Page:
Following the path of the virus movement beyond China, The IHS Markit South Korea PMI report headline for March again reflected manufacturing output plummeting after  the February report had indicated the sharpest fall in production activity since 2015 amid factory closures as a result of the virus spread within that country. The reported March value of 44.2 was down from the 48.7 reported in February. According to the report’s authors, March survey data pointed to a steep and accelerated reduction simultaneously impacting both demand and supply side manufacturing networks. Once again, the data was characterized as the strongest deterioration since 2009.

Conditions reflected by the March IHS Markit Vietnam Manufacturing PMI headlined a record low in manufacturing PMI due to the effects of the virus. The commentary indicated that business conditions deteriorated to the greatest extent since this survey began in March 2011. Noted was substantial declines in both new orders and production, both falling to the sharpest rate in this survey’s history.

The IHS Markit Eurozone Manufacturing PMI also contracted sharply, recording a value of 44.5 in March, declining from the noted 49.2 recovery level reported in February. Reported was that output, new orders and purchasing all fell sharply while overall business confidence levels sank to historic low levels. Individual country levels were noted as lower, compared to February, with Italy experiencing the sharpest decline in operating conditions in nearly 11 years, with a PMI value reported as 40.3. At the aggregate Eurozone country level, the deterioration was again contrasted to 2009.

The Jibun Bank Japan Manufacturing PMI report for March headline reflected manufacturing contraction contrasted to aftermath of the 2011 major tsunami that impacted that country. The index fell to 44.8 in March from the 47.8 reported in February and characterized as the sharpest decline in demand for Japanese goods for almost nine years.

Finally, the March 2020 Manufacturing ISM Report on Business, reflecting U.S. production and supply chain activity levels, reported an overall value of 49.1 in March, slipping into contraction after February’s reported value of 50.7. The report authors readily indicated that April’s activity levels will be a lot worse given the current level of manufacturing operational plant suspensions across the U.S., Canada and Mexico. Rising worker layoffs remain a further concern going forward as the U.S. economy continues to feel the effects of residence sheltering and people distance measures.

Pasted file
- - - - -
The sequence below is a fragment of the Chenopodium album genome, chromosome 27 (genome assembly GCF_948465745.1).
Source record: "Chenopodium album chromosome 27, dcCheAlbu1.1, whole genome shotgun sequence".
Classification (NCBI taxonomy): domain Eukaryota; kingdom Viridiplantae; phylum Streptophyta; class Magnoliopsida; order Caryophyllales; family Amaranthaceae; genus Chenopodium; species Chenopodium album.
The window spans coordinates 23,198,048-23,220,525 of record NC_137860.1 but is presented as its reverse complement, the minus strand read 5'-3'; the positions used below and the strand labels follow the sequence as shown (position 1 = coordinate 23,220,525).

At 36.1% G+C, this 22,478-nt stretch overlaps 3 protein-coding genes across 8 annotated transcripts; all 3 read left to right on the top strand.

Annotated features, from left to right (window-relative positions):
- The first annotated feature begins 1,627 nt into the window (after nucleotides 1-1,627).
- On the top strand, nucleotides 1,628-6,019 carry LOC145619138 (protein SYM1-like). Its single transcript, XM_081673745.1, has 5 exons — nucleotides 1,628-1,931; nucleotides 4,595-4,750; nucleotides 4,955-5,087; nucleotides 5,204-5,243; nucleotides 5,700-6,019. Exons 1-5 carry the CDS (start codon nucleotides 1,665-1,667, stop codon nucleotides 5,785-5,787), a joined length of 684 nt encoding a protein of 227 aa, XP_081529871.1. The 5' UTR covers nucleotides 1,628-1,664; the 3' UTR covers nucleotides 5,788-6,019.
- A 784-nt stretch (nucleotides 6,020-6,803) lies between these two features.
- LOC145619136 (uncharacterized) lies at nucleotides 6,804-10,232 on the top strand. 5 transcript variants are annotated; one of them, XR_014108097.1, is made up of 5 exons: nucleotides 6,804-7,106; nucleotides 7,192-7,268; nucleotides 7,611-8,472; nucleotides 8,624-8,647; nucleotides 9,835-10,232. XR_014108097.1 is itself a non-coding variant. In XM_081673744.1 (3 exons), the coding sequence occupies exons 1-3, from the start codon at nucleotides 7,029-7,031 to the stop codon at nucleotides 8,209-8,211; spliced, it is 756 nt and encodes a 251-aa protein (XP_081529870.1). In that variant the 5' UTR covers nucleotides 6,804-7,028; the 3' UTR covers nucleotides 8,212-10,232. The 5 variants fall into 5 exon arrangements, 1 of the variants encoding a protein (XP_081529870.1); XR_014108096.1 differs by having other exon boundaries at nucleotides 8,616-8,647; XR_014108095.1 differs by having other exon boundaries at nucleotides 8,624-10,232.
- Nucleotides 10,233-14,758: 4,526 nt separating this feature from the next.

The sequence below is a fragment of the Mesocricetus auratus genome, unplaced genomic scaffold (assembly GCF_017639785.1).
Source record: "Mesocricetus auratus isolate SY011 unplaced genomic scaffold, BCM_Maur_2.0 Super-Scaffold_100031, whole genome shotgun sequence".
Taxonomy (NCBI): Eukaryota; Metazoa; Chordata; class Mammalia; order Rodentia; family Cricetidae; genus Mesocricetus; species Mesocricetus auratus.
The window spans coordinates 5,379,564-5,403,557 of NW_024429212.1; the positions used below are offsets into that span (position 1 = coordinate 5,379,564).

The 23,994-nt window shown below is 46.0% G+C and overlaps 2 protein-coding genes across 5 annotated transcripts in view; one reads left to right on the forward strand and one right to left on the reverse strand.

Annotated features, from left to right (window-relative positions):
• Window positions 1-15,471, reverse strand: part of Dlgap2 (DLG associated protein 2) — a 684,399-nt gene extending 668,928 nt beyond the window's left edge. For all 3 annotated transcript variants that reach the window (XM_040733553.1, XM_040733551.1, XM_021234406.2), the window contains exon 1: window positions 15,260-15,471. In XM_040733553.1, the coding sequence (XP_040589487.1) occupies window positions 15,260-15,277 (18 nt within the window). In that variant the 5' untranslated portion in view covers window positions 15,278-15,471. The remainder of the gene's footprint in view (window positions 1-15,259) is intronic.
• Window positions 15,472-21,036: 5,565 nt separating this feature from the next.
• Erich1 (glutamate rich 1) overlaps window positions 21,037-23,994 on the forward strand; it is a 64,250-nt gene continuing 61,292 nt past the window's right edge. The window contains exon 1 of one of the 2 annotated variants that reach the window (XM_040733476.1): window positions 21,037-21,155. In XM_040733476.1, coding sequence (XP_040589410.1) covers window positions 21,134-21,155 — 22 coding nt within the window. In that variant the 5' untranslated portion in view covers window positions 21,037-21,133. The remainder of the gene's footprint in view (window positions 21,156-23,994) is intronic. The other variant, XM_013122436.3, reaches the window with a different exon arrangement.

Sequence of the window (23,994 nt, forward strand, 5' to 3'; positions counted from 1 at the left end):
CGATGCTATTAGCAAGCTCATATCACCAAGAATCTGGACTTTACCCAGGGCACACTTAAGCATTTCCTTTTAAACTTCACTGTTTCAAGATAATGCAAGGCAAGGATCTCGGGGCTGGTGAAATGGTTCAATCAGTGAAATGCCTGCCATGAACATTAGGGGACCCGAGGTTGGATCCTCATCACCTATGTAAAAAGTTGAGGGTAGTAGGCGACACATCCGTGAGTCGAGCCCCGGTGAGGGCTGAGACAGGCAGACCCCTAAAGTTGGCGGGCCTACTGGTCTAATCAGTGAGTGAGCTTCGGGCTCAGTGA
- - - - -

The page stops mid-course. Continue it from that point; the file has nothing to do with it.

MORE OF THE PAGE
Reader Takeaway

Global-wide PMI indices for March 2020 reinforce evidence of the significance of the simultaneous product demand, production and supply network disruption brought on by this ongoing pandemic, It is very likely to be what can likely be continued contraction over the current weeks, or perhaps months, as major global regions try to regain some sense of pre-COVID-19 activity levels.  When and until a global-wide vaccine  is developed and administered, the uncertainty remains unmistakable for multi-industry networks and supporting supply chain management and individual business sales and operations planning (S&OP) teams.

As communicating in prior Supply Chain Matters commentaries  active monitoring, supplier communications, continuous planning and scenario analysis are now crucial in determining the impacts for respective businesses and industries.  Likewise, the condition of global-wide transportation and logistics networks will remain a concern.

We plan to feature further insights both in future Research Advisories and our Quarterly Newsletters.



Bob Ferrari